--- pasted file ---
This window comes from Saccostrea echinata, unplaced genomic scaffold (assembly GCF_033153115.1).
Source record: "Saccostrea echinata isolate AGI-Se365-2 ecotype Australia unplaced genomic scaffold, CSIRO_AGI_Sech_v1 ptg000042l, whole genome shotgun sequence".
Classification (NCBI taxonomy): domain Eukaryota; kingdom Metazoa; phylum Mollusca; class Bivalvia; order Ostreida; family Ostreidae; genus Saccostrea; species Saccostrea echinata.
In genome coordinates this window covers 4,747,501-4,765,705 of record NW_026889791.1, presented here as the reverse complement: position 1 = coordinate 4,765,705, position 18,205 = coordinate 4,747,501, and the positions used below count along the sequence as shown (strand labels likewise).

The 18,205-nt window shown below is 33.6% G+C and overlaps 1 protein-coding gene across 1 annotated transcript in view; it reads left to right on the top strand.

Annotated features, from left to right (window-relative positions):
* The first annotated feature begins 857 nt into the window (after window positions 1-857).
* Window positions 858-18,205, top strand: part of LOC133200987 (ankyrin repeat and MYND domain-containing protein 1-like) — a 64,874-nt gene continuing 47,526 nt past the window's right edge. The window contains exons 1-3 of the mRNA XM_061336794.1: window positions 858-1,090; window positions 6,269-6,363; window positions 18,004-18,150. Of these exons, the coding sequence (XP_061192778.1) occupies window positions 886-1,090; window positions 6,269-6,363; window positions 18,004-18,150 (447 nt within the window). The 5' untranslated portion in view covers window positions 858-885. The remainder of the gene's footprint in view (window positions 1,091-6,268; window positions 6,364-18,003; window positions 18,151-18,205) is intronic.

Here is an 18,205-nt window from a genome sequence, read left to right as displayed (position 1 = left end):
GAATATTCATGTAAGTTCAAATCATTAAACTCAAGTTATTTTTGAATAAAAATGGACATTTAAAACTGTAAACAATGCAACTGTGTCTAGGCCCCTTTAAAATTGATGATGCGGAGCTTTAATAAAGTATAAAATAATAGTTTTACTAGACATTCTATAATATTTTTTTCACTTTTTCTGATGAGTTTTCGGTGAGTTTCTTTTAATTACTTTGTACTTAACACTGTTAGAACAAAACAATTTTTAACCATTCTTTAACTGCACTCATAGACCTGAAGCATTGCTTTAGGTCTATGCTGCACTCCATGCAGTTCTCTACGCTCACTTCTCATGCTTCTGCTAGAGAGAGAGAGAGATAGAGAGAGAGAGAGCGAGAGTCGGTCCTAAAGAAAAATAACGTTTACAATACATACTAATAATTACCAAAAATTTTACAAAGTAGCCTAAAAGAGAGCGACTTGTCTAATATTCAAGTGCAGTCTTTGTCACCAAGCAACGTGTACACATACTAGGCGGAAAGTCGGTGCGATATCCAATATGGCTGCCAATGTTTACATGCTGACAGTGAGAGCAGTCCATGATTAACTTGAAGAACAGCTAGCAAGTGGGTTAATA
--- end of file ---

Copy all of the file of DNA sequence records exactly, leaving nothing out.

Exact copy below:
This window comes from Saccostrea echinata, unplaced genomic scaffold (assembly GCF_033153115.1).
Source record: "Saccostrea echinata isolate AGI-Se365-2 ecotype Australia unplaced genomic scaffold, CSIRO_AGI_Sech_v1 ptg000042l, whole genome shotgun sequence".
Classification (NCBI taxonomy): domain Eukaryota; kingdom Metazoa; phylum Mollusca; class Bivalvia; order Ostreida; family Ostreidae; genus Saccostrea; species Saccostrea echinata.
In genome coordinates this window covers 4,747,501-4,765,705 of record NW_026889791.1, presented here as the reverse complement: position 1 = coordinate 4,765,705, position 18,205 = coordinate 4,747,501, and the positions used below count along the sequence as shown (strand labels likewise).

The 18,205-nt window shown below is 33.6% G+C and overlaps 1 protein-coding gene across 1 annotated transcript in view; it reads left to right on the top strand.

Annotated features, from left to right (window-relative positions):
* The first annotated feature begins 857 nt into the window (after window positions 1-857).
* Window positions 858-18,205, top strand: part of LOC133200987 (ankyrin repeat and MYND domain-containing protein 1-like) — a 64,874-nt gene continuing 47,526 nt past the window's right edge. The window contains exons 1-3 of the mRNA XM_061336794.1: window positions 858-1,090; window positions 6,269-6,363; window positions 18,004-18,150. Of these exons, the coding sequence (XP_061192778.1) occupies window positions 886-1,090; window positions 6,269-6,363; window positions 18,004-18,150 (447 nt within the window). The 5' untranslated portion in view covers window positions 858-885. The remainder of the gene's footprint in view (window positions 1,091-6,268; window positions 6,364-18,003; window positions 18,151-18,205) is intronic.

Here is an 18,205-nt window from a genome sequence, read left to right as displayed (position 1 = left end):
GAATATTCATGTAAGTTCAAATCATTAAACTCAAGTTATTTTTGAATAAAAATGGACATTTAAAACTGTAAACAATGCAACTGTGTCTAGGCCCCTTTAAAATTGATGATGCGGAGCTTTAATAAAGTATAAAATAATAGTTTTACTAGACATTCTATAATATTTTTTTCACTTTTTCTGATGAGTTTTCGGTGAGTTTCTTTTAATTACTTTGTACTTAACACTGTTAGAACAAAACAATTTTTAACCATTCTTTAACTGCACTCATAGACCTGAAGCATTGCTTTAGGTCTATGCTGCACTCCATGCAGTTCTCTACGCTCACTTCTCATGCTTCTGCTAGAGAGAGAGAGAGATAGAGAGAGAGAGAGCGAGAGTCGGTCCTAAAGAAAAATAACGTTTACAATACATACTAATAATTACCAAAAATTTTACAAAGTAGCCTAAAAGAGAGCGACTTGTCTAATATTCAAGTGCAGTCTTTGTCACCAAGCAACGTGTACACATACTAGGCGGAAAGTCGGTGCGATATCCAATATGGCTGCCAATGTTTACATGCTGACAGTGAGAGCAGTCCATGATTAACTTGAAGAACAGCTAGCAAGTGGGTTAATA